Argentine tango is a social dance and a musical genre that originated in the late 19th century in the Rio de la Plata region, which includes the cities of Buenos Aires (Argentina) and Montevideo (Uruguay). It has since spread to many parts of the world and has become an international dance form.
Argentine Tango - The Dance
The dance is characterised by its elegance and improvisation. While there are basic steps and patterns, the dance allows personal creativity and expression. It’s often described as a conversation between the partners. Watch this short documentary to find out more.
The social dance of tango is very different from performance tango that we often see on stage and TV shows such as Strictly. Social tango is danced by people of all ages, all backgrounds, and all levels of dance experience in clubs and halls up and down the country. The Performance, or “show” tango you may see on screen and stage is choreographed and danced by professionals. It’s designed for entertainment rather than participation. Both can be inspiring.
More than this, Argentine tango is not just a dance; it's an experience. Enjoy the journey of discovering the nuances of the dance, the music, and the connection with your partner. Find out where you can learn to dance with our Find your Tango map.
The benefits of dancing Argentine Tango
Argentine tango is a dance form that is deeply rooted in the basic human need for connection and communication. The embrace that is characteristic of Argentine tango creates a strong physical and emotional connection between the dancers, creating a sense of trust and intimacy between the partners. The benefits of dancing Argentine tango are well recognised and include:
Physical Fitness: Dancing Tango can help muscle tone and flexibility and regular dancing can help cardiovascular health.
Improved Posture and Body Awareness: Tango encourages good posture and body awareness, helping alignment and balance in everyday life - great if you spend long hours sitting at a desk.
Stress Reduction: Dancing tango can be a wonderful way to relieve stress and everyday tensions. The focus on the music & a partner is a wonderful way to escape from the worries of the day.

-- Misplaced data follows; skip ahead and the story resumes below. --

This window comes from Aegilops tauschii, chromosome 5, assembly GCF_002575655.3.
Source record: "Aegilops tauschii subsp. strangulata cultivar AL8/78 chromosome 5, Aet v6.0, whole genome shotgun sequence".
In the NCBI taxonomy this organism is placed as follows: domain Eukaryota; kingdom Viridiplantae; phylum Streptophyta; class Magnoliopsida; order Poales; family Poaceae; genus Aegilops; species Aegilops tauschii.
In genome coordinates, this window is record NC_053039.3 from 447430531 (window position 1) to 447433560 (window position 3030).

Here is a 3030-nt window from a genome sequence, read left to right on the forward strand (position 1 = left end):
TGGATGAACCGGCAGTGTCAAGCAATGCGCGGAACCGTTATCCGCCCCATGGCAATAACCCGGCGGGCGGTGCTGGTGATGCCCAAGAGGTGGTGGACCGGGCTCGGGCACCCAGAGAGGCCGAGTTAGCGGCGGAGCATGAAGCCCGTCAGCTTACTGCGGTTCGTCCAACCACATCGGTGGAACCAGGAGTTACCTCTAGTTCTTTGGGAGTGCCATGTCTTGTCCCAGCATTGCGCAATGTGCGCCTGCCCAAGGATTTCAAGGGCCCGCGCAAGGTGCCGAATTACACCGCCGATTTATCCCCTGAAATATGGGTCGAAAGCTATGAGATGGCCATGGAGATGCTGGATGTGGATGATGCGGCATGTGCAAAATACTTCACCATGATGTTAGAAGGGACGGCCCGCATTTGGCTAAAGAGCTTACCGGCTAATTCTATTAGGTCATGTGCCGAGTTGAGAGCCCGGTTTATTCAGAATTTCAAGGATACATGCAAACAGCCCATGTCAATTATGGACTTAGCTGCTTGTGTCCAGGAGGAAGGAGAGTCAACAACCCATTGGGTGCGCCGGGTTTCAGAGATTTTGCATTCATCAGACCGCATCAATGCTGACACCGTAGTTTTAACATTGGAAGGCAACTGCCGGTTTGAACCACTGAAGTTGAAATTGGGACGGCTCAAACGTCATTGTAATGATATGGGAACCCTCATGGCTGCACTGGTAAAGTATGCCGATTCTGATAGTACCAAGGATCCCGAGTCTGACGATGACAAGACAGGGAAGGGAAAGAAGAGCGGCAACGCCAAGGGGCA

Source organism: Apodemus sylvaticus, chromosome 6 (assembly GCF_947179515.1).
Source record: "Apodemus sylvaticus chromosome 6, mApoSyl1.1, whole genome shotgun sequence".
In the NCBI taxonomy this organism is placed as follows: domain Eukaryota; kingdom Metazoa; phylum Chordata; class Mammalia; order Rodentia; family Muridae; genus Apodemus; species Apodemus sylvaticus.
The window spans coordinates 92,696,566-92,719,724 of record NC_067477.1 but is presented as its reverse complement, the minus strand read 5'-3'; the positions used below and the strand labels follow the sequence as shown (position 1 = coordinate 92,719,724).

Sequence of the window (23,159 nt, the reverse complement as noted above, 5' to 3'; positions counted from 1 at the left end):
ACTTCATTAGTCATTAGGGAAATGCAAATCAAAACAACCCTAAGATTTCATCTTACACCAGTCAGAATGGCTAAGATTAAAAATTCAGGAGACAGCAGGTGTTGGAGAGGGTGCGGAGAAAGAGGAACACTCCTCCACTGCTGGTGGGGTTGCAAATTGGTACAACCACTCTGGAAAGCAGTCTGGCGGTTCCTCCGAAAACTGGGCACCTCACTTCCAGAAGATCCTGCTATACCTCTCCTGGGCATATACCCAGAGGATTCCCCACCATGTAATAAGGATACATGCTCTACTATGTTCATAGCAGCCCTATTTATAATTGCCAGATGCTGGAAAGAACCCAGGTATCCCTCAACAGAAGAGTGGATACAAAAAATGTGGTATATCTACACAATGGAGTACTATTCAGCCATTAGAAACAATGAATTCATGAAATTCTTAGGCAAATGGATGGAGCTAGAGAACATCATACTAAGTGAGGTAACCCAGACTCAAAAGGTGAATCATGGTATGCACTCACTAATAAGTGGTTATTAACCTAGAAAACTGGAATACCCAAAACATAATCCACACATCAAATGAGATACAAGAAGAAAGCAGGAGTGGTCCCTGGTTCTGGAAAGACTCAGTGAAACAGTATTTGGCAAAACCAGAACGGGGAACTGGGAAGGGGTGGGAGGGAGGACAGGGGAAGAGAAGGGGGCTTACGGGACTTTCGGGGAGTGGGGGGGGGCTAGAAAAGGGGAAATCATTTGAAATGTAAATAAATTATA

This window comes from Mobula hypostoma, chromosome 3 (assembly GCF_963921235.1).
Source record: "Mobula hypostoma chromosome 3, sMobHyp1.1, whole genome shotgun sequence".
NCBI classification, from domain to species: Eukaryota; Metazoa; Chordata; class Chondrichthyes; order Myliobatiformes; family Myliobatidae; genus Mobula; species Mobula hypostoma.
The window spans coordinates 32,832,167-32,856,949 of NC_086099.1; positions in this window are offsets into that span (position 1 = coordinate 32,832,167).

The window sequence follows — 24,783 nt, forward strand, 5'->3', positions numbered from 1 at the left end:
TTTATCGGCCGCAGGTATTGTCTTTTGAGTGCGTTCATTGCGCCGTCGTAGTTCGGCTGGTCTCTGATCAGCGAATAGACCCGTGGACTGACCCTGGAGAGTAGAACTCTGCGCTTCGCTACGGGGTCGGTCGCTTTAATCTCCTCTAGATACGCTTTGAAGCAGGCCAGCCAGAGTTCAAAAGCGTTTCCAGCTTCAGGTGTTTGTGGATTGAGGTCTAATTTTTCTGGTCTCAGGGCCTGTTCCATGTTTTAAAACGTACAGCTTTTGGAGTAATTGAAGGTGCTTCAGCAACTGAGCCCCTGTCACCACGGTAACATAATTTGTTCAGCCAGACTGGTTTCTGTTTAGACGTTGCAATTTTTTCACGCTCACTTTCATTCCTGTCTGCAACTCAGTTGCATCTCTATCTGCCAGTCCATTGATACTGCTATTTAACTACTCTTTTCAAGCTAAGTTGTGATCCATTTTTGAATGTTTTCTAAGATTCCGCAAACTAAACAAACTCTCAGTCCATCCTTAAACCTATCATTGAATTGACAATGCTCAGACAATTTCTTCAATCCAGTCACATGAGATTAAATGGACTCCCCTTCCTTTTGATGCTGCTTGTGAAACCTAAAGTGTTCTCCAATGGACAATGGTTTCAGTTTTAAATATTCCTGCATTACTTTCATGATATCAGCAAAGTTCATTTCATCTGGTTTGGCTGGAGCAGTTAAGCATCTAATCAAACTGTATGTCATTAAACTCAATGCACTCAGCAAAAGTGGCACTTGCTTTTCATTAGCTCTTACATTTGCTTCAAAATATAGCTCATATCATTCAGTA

Cognitive Benefits: Learning and mastering the steps and patterns of the dance stimulates the brain and can improve cognitive function. And it’s fun!
Emotional Expression: Tango is known for its emotional intensity, allowing dancers to express a wide range of emotions through movement. This can be a wonderful means of self-expression.
Multisensory Experience: Tango engages multiple senses, including touch, sight, and hearing. This combination creates a wonderful rich and fulfilling experience - there's nothing like it!
Argentine tango is danced socially across the globe. Throughout the UK there are regular social dances (milongas) where you will be welcomed and can connect with other dancers. many dancers make new and long lasting friendships through tango. If you are looking for a milonga either near your home town or somewhere new, you can find details here.
Argentine Tango - The Music
Tango music stems from a fusion of cultures (from the countryside of Argentina/Uruguay together with melodies of European immigrants) and developed into the genre we know today.
The tango music that was recorded in Buenos Aires (between the 1920s to 1950s) that is enjoyed at social dances around the UK, and around the world, is rarely or never heard on UK radio or television. The distinctive sound has a strong rhythmic structure with syncopated beats, dramatic pauses and is characterised by its melancholic melodies. The typical dance orchestra consists of bandoneóns (a form of accordion), violins, a piano, and double bass. The dance music consists of both instrumental and sung tangos. The lyrics of tangos often explore themes of love, loss, nostalgia, and longing, with some light-hearted ones to lift the mood!
The variety of tango music is extensive but we have included a sample here: a video of a contemporary orchestra from Buenos Aires and a Spotify link to dance tangos that were recorded in Buenos Aires during the 1930s/50s.